How do New Orleans families choose between public and private schools?

January 5, 2016

Keith Brannon
Phone: 504-862-8789

Low-income New Orleans families who are eligible for vouchers are more focused on public schools with strong academics than the average parent, according to a new study by the Education Research Alliance for New Orleans (ERA-New Orleans) at Tulane University.

“School vouchers programs encourage families to exit public schools for private schools,” said study co-author Jane Arnold Lincove, ERA-New Orleans associate director. “Our goal is to understand how families make those decisions.”

The study uses data from the city’s OneApp system, a centralized application for public schools. Low-income families can also use the form to apply to selected private schools that offer vouchers through the Louisiana Scholarship Program (LSP). Eleven percent of applicants ranked both voucher and public schools, indicating a willingness to attend a public school if they don’t win a voucher in the lottery. Key findings regarding these families’ choices include:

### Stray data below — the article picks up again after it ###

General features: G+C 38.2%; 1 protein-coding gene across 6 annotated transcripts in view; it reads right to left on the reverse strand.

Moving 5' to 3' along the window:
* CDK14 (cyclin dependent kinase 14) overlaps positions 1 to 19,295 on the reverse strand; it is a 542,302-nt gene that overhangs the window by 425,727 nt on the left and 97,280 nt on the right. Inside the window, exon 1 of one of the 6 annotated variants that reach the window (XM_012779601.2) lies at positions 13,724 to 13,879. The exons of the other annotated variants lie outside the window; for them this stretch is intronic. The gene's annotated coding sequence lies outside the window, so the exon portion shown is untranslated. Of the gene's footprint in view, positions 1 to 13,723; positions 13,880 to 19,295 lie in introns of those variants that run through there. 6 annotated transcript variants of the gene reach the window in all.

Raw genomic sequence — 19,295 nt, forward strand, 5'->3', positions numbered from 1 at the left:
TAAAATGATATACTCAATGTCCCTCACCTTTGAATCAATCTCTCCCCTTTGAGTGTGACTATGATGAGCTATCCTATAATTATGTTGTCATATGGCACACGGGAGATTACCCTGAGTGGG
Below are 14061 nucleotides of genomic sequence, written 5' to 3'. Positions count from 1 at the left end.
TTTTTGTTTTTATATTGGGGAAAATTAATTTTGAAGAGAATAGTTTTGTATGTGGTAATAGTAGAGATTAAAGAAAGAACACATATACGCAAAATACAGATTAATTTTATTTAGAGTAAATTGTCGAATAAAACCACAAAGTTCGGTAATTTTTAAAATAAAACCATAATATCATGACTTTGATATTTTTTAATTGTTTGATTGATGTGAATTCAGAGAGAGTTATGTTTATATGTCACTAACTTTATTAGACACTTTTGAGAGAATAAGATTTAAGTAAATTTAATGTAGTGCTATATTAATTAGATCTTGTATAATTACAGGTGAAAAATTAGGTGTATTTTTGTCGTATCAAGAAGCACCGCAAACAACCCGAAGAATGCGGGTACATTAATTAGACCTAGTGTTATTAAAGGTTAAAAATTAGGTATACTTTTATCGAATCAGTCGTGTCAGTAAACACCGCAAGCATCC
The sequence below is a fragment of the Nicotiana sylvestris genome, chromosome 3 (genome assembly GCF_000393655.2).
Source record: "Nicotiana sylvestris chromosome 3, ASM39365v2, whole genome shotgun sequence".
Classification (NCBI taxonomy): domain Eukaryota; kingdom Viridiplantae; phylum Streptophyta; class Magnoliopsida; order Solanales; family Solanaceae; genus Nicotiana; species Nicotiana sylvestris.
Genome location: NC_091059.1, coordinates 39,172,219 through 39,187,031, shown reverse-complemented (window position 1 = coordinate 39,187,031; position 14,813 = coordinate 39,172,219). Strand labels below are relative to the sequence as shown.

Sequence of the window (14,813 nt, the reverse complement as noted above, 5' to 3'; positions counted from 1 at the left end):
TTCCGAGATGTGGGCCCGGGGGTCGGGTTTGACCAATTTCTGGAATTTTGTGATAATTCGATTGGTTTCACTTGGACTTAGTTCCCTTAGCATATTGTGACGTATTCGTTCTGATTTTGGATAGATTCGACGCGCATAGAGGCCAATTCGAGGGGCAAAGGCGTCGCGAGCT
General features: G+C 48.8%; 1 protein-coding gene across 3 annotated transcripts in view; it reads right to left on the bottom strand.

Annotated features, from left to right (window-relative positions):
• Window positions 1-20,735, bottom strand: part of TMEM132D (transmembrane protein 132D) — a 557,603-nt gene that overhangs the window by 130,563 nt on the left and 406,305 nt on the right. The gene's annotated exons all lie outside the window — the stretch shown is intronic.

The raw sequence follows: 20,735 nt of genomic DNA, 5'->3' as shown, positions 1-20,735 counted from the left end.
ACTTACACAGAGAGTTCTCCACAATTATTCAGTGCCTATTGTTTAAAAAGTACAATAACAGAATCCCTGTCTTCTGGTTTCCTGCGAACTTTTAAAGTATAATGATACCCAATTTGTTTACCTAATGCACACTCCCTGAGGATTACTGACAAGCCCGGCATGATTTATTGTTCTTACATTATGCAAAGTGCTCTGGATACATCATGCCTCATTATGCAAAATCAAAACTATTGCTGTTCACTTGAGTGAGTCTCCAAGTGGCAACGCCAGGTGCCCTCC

•  When comparing schools with similar student demographics and locations, the average family applying for a voucher will choose a private school over a public one, even if the private school’s voucher recipients have lower performance on state standardized tests.  

•  Families strongly consider public school academics, as indicated by state school report cards. The top public schools listed by these families have letter grades of B or C, in a setting where many schools receive D and F grades.  

•  Families eligible for vouchers must have incomes below 250 percent of the federal poverty rate, but they prefer public schools where fewer children are eligible for free lunch programs.

•  Controlling for student characteristics and academic performance, voucher applicants are not drawn to public schools with extracurricular activities or special academic programs.

An earlier ERA-New Orleans report found that, among all OneApp applications, families preferred schools with higher grades but also considered a wide range of other factors, including extracurricular activities and proximity. Future research by ERA-New Orleans will help explore whether New Orleans school reforms have attracted students back to public schools, and to what degree this has been offset by the state voucher program.

Tulane University, New Orleans, LA 70118 504-865-5000